What I don’t want to do is get to a place where I feel like I have to write a certain type of story just to connect with a certain person. Those stories should be written because they need to be told and because they need to be experienced, not because we think we’ll be looked at better or more respected or we’ll get put up on some pedestal for taking risks. Bravery is telling a story because it’s important that someone hears it, at any cost. Not telling a story that you think will sell really well because it’s coated in controversy.


Sometimes I get lost in the idea of the business of comics. With the launch of our community forum, the upcoming limited physical release of the complete Joan of Orca and the marketing that will accompany it, and the numerous projects happening that haven’t been released yet, the amount of time I’m spending focused on creativity and writing is extremely low right now, and that is a problem. When something sparks my creativity now, it’s simply hitting an Evernote doc immediately and waiting, sometimes for months, for me to re-evaluate exactly what that thought or concept was. The #ComicsForward idea has made me step back and wonder where I should really be spending my time. As a creative and an entrepreneur, I know that these stories won’t be seen without some focus on building an audience, but by focusing on new concepts, and really pushing boundaries, making comics accessible and brave, an audience will follow. It’s a tough concept to deal with.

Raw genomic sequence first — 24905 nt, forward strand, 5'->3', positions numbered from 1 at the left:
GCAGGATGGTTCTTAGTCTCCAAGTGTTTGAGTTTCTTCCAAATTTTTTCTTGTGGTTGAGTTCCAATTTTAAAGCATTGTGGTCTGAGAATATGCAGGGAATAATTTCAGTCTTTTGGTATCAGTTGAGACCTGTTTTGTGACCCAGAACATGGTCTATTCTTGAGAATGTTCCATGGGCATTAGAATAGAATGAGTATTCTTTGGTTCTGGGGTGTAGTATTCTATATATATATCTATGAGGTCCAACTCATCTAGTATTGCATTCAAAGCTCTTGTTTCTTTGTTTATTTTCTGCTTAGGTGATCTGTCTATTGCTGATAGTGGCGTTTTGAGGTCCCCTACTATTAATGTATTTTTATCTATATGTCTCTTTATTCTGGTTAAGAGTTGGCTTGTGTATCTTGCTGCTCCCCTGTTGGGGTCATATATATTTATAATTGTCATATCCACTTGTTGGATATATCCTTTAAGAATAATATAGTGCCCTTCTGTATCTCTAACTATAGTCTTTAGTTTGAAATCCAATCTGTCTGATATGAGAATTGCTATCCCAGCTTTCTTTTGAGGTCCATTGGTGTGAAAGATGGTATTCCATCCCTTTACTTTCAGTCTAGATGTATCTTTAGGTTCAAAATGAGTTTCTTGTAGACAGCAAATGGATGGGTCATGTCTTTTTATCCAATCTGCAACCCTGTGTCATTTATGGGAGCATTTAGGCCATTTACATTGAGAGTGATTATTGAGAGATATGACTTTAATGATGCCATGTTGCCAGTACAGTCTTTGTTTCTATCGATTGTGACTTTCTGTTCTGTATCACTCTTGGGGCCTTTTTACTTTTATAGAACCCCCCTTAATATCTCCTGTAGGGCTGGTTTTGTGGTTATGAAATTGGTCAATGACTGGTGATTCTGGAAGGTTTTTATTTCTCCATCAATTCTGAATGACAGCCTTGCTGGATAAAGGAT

For me, I want to spend more time reflecting on real-life and getting those stories down. I’d love to know what the idea has caused you to think about or question in your own work. Head over to the forum to discuss.